President Donald Trump has nominated Judge Brett Kavanaugh to replace Supreme Court Justice Anthony Kennedy, who announced his retirement at the end of June. Kavanaugh clerked for Kennedy from 1993 to 1994.
“I’ve often heard that, other than matters of war and peace, this is the most important decision a president will make,” Trump said during the Monday evening announcement. “There is no one in America more qualified for this position, and no one more deserving.”
“The Rule of Law is our nation’s proud heritage. It is the cornerstone of our freedom. It is what guarantees equal justice,” Trump said. “And the Senate now has the chance to protect this glorious heritage by sending Judge Brett Kavanaugh to the United States Supreme Court.”
Despite the buildup to the president’s announcement, CNN reports that Kavanaugh, 53, was Trump’s pick from the start.
Kavanaugh wasn’t on the president’s original list of 11 possible Supreme Court nominees compiled by two conservative groups, the Federalist Society and Heritage Foundation. But he was added in November 2017.
He started his legal career after Yale Law School and clerkship with Kennedy on special prosecutor Ken Starr’s team working on the Whitewater investigation. He was the lead author of the Starr Report and helped draft the impeachment of President Bill Clinton.
The Starr Report outlined Kavanaugh’s belief that misleading the public and lying to staff can be seen as obstruction of justice and grounds for impeachment. However, Kavanaugh’s thinking has changed over the decades. He now says sitting presidents shouldn’t be distracted by criminal investigations and civil lawsuits. In a 2009 Minnesota Law Review article he wrote, “I believe it vital that the President be able to focus on his never-ending tasks with as few distractions as possible."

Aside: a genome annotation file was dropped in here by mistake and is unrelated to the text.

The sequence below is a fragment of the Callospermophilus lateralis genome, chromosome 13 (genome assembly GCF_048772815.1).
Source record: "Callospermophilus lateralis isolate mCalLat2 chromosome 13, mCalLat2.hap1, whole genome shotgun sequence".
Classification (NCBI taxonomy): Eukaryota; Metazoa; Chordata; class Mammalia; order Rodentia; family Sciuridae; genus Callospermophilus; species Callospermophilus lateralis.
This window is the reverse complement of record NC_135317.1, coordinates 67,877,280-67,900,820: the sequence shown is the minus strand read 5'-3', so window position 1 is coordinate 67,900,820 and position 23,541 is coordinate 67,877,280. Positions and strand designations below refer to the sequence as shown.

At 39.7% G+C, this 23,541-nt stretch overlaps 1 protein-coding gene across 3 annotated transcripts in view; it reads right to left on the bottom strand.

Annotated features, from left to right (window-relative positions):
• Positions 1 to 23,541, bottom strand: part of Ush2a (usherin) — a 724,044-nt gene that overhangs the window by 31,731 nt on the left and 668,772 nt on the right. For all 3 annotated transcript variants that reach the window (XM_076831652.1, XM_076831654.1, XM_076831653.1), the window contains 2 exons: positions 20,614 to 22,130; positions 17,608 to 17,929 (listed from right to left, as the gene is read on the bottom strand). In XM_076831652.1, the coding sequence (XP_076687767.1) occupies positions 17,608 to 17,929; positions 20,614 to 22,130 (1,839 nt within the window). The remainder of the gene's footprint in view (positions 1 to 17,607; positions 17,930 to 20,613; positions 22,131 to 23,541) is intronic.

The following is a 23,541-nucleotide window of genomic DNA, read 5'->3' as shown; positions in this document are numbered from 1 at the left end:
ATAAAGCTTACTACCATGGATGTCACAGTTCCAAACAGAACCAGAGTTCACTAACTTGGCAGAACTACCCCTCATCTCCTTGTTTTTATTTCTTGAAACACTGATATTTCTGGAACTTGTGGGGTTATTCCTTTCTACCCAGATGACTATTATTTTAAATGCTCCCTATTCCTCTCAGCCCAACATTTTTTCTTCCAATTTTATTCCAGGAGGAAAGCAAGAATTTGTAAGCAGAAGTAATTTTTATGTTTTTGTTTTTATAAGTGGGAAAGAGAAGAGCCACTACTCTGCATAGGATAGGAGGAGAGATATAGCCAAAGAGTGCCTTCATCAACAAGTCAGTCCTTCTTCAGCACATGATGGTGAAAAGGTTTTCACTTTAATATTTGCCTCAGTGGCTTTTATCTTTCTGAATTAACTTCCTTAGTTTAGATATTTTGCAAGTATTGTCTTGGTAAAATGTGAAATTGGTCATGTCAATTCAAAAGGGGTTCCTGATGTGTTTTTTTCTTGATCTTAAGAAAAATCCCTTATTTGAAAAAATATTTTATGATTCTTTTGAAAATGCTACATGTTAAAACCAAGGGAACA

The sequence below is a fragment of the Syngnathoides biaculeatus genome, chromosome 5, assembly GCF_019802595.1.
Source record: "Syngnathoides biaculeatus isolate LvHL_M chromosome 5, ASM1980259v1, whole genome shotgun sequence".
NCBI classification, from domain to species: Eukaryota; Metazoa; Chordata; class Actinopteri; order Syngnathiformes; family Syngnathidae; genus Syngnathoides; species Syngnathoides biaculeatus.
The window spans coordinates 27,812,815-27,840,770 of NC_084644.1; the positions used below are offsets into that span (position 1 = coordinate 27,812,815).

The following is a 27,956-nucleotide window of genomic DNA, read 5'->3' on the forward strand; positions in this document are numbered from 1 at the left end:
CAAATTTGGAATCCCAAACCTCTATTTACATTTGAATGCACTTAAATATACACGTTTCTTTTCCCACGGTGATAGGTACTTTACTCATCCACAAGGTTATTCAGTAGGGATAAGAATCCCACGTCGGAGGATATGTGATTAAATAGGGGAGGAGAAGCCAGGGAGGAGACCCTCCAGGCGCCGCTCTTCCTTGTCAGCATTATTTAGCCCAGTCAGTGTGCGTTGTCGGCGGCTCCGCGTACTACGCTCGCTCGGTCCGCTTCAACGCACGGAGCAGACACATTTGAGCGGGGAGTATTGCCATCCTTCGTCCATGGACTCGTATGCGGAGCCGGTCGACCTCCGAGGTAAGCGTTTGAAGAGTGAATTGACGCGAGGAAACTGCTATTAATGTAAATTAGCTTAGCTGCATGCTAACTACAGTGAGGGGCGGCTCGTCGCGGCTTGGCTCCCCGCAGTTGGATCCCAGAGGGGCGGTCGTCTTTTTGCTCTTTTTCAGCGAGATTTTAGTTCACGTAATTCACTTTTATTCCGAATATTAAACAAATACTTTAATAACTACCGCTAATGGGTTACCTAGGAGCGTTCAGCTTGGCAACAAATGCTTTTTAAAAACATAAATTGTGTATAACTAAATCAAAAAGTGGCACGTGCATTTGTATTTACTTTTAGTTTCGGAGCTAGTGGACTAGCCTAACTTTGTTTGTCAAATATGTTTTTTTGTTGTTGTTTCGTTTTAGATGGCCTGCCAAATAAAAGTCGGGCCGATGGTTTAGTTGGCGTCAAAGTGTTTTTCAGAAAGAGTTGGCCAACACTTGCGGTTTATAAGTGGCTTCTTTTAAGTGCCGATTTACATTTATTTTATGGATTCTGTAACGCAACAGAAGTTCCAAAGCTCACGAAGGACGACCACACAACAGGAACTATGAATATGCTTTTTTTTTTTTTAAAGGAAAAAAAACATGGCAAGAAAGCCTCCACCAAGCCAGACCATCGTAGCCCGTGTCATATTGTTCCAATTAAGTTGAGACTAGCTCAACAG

“The indictment and trial of a sitting President, moreover, would cripple the federal government, rendering it unable to function with credibility in either the international or domestic arenas," Kavanaugh wrote. He noted that a president could face prosecution after leaving office or be impeached. “If the President does something dastardly, the impeachment process is available,” Kavanaugh wrote.
Currently, special counsel Robert Mueller is considering whether Trump and some of his family members obstructed justice in the investigation of Russia’s interference in the 2016 presidential election.
It’s also possible the Supreme Court could rule on Trump’s plethora of legal problems and a number of potential issues that have never been before the court, including the question of whether a president can pardon himself and whether he can be forced to comply with grand jury subpoenas.
“Why did the president stick with Kavanaugh?” asked Senate Minority Leader Chuck Schumer. “Because he’s worried that Mr. Mueller will go to the court and ask that the president be subpoenaed.”
“And President Trump knows that Kavanaugh will be a barrier to preventing that investigation from going there,” added Schumer.
The battle over Kavanaugh’s nomination has already begun. His confirmation to the federal bench was a rough go the last time around in 2006. It took three years for him to finally get through the process. When questioned then about Roe v. Wade, he said: “I would follow Roe v. Wade faithfully and fully. That would be binding precedent of the court. … It’s been reaffirmed many times.”
But abortion-rights advocates worry that if Kavanaugh is confirmed, the Supreme Court will chip away at Roe v. Wade.
“Given the president’s promise to appoint justices who would overturn Roe v. Wade, it’s widely understood that his nominee will pose a clear danger to women’s reproductive rights,” wrote Nancy Northup, the president and chief executive of the Center for Reproductive Rights. “What most don’t realize is that everyone’s personal-liberty rights are on the line.”
“The constitutional framework of Roe is about far more than abortion,” said Northrup. “It’s about rearing our children without unwarranted government interference.”
Joining us to talk about Kavanaugh’s nomination: Illinois Solicitor General David Franklin, a professor at DePaul College of Law who also clerked for Justice Ruth Bader Ginsburg from 1999 to 2000; and Ashley Keller of the law firm of Keller Lenkner LLC who clerked for Kennedy from 2008 to 2009.
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